-Gift them. Who doesn't love some hand me downs? Your siblings or niece or neighbor down the road could use something that is old hat to you. People are struggling to make ends meet. It isn't just  a problem way out there somewhere, but a challenge so many you already know are facing. Especially for the biggest things (furniture, plate sets) and the smallest things (granola you aren't going to eat, old hangers, excessive nail clippers, etc), personally offering them makes sense.

 You could also try joining a freecycle group or the amazing Buy Nothing Project, which I constantly endorse because they build community, help you get rid of your stuff, and keep massive amounts of seeming junk out of landfills. If you haven't heard about them, check out their site and consider joining your local group. If you have but there is no group where you are, consider starting one and you will have done your good deed for the year.

- Donate them. So many things you don't need anymore could be of great use to an organization or individual. You can start with Goodwill or Salvation Army, but there are even places to donate old greeting cards, used wedding dresses, or the junky old sweaters no one wants to wear (Goodwill will take them too- please don't throw any textiles away in 2019- Zero textile waste this year).

-Sell them. Like I said, re-use doesn't have to be all about charity cases. If we all considered buying things used first, we could save tons of money, be more intentional about our shopping, and keep tons of good out of landfills. So, let this be the year you shop secondhand and resell yourself. There are TONS of facebook groups for Buying, Selling, and Trading (not to mention eBay), so check if your neighborhood has one. You may make a bit of money, and you know the person who bought it really wants it.

-Recycle them. Once you have tried all the other options (and before you toss all that trash), be sure you know what your recycling options are. Plastic film from your groceries can go back to some grocery stores to be recycled. Some lumber places will accept wood to make chips. There are so many options that might surprise you.

- Items you just throw away don't count toward that 2,019. This isn't just a challenge about spring cleaning your house (though that is good too) it's about acknowledging that so much of what we toss could still be useful to someone, and putting it back into the world to get more life.

Here are some easy tips to get started-

This is our third year of doing this (we haven't totally succeeded yet- one year we gifted 1400 things, and last year we gifted 1100). Even though we haven't met the number, we have learned a few things along the way. Also, yes, our house (and probably your house too) is so filled with stuff that we can do this one year and STILL have plenty of stuff to gift the next year. It is only 1% of your belongings. 

1. Make a Plan/ Keep a Record

 Pace yourself in a way that makes sense for you, but writing the plan down creates a real commitment. Do one room at a time, or write your gifting/ donating days into your planner. We got behind pretty quickly, so having a number assigned for each month can keep you aware of what is left to do.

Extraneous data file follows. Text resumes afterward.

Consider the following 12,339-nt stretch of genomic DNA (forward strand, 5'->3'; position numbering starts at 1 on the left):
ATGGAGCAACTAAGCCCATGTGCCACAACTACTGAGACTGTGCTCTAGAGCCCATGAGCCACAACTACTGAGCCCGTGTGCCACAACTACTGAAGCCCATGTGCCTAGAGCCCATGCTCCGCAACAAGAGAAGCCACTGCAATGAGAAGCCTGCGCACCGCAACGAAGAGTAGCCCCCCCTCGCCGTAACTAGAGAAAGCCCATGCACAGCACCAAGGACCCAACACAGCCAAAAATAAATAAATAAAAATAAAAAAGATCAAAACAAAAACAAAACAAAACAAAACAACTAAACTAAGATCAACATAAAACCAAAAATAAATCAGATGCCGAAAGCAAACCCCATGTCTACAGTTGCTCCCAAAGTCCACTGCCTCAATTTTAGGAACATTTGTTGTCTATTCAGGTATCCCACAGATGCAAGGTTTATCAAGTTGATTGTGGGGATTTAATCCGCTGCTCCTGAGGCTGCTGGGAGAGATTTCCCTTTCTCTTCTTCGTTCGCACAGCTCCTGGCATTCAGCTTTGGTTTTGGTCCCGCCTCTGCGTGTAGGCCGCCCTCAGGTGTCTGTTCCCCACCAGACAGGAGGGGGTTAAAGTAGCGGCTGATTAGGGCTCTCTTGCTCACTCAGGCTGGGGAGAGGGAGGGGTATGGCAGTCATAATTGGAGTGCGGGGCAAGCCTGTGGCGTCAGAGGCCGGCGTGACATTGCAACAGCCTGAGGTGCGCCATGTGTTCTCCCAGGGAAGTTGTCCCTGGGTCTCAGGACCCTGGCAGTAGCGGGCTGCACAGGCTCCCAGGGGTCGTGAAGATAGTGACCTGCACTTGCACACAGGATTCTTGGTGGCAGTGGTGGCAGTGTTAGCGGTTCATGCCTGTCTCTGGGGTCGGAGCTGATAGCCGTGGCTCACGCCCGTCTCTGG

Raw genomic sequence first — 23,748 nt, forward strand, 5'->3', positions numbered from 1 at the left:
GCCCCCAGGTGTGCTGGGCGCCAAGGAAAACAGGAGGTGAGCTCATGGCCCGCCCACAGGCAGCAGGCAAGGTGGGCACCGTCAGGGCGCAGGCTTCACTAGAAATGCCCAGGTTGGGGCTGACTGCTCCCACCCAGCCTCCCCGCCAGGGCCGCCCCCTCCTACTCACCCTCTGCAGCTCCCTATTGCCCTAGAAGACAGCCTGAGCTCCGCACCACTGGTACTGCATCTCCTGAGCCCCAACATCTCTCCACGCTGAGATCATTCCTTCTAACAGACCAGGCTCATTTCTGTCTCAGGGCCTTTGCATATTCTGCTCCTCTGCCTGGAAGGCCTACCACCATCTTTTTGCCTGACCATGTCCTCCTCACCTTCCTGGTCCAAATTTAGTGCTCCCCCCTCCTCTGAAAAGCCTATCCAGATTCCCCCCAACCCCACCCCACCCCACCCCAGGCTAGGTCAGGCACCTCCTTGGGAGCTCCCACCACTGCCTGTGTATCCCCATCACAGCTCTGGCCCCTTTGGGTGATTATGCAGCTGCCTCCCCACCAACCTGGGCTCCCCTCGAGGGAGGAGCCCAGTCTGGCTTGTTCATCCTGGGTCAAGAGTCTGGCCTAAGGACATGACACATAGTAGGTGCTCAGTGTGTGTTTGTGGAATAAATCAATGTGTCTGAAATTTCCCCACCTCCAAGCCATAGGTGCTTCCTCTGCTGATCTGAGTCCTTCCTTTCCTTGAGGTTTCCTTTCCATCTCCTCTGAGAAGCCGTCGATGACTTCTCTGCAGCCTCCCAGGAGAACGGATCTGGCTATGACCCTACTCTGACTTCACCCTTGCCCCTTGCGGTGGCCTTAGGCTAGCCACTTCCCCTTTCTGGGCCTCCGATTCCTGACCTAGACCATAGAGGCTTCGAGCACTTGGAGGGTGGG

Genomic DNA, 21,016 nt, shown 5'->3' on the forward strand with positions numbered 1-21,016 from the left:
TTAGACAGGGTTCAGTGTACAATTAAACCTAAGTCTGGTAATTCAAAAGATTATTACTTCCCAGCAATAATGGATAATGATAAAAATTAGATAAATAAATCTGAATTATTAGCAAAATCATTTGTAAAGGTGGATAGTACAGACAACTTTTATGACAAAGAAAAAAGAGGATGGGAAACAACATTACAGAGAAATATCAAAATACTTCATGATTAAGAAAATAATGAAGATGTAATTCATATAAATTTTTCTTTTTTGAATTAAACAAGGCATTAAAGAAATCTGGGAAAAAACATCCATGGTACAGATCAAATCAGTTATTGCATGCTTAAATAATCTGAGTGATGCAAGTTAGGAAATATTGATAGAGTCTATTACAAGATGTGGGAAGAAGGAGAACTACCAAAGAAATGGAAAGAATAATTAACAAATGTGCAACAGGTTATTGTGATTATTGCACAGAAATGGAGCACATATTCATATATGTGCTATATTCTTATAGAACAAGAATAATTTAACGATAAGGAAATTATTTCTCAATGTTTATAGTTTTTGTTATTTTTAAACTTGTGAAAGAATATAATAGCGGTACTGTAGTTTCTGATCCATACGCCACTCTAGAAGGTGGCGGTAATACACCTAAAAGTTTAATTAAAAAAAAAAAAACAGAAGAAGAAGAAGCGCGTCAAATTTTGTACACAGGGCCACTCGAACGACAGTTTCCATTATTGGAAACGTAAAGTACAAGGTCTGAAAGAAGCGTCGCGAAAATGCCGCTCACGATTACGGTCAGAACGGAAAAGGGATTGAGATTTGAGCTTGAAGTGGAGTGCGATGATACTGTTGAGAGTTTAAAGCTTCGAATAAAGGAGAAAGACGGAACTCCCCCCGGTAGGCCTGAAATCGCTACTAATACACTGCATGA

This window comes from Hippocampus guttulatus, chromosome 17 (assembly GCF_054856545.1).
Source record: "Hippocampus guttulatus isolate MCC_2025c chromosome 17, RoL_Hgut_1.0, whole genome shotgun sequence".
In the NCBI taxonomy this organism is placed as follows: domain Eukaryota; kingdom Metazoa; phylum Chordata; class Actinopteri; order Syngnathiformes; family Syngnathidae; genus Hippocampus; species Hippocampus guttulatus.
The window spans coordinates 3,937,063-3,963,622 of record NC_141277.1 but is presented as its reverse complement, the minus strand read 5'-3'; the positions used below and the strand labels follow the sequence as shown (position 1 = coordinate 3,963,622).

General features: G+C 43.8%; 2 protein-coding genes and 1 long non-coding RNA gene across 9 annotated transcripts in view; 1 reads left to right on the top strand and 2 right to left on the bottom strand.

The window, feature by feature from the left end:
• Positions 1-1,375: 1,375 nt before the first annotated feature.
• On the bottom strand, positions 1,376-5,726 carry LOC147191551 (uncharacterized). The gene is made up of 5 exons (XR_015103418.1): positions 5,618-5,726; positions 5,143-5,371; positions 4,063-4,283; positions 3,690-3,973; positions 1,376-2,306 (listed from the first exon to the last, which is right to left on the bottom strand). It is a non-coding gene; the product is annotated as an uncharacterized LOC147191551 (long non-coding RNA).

At the same time, be sure you have somewhere to write how you are doing. We have a spot on our kitchen chalkboard where we keep track. It's pretty easy, and it feels satisfying to watch that number keep going up. You don't need an itemized list, just a simple number.

2 Join Local Gifting Groups

 Check out your local Buy Nothing or Freecycle groups (or start one!). Go visit your local consignment stores. Get a sense of what need is most immediate to you, and make giving a part of your regular facebooky life.

3. Make a Space

 When we were first gifting a lot on Buy Nothing, our dining room got taken over by stuff waiting to be picked up. It was a hot mess, but then it was all gone. Now, we have a corner of our basement where everything lands, but things that are being gifted are in a different spot than things we haven't offered yet. Those go to...

4. Stuff Purgatory

You run across things that would be useful if you just knew where the cord was, or that you would give to a certain person but you have to see if they want it. Have a space for those things. After a month, if they are still there, then they have to be donated. No reason to keep a big collection of question marks in your house.

5. Turn your Hangers

 Turn all your hangers the wrong way. When you put clean (see, used) clothes away, you can turn the back to the correct way. At the end of this season, see what never got used. Do this all year long, and you will be able to easily assess. Have too much kitchen stuff? Put a sticker on each and take it off when you use it.

6. Just Start! 

I know it can be intimidating to take that first step, but pick a closet and go. Once you start to shave things down, you will get that freeing, lighter feeling, and that can help you pick up momentum. We do ours in big waves, but every time we have a give away, I am anxious for the next one.

We are going through so many of the things you might want to purge. If you want specific answers, they may be here already. Check-

CD and DVD Cases
Cell Phones
Dishes, Glasses, and Silverware

Exercise Equipment
Old Greeting Cards
Stuffed Animals
VHS Tapes
Wedding Dresses
Worn Out Clothing

If you have specific things you want to get rid of, but you aren't sure how to do it, please ask me! I will do the research for you to make things as easy and simple as possible. The idea here is to succeed!

Could you Give Away 2,019 things in 2019?

Alright, I will check in from week to week with lots of answers on where to donate things. Be sure to come back to the site and let me know your goals and how it is going! It's a big challenge, but in a month or two, you will be so glad you did, and hundreds of other people will be putting your dust-catchers to use. That's amazing!

Want to make your home greener? No matter the size or location, you can limit your waste and make your house have a more positive impact on the environment. Check out the Green Home Page for thousands of ideas on how to do it.

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  1. THIS is amazing!! I told my husband that 2019 is the year of organizing our home. We moved into it a year ago and stuff just kind of landed in places. I'm ready for a grown-up house with nice storage! I'm pinning this to my desktop for reference!

  2. I love the 'turn your hanger' trick! 2019 things- i think i could make that happen. Cheers!

  3. I really need to get rid of stuff, and I've already started going through things and getting more organized. We do seem to accumulate a lot of stuff and it's nice to de-clutter.

  4. I need to stumble upon this! I just started cleaning out & decluttering!

  5. I've already been decluttering my home. It feels refreshing!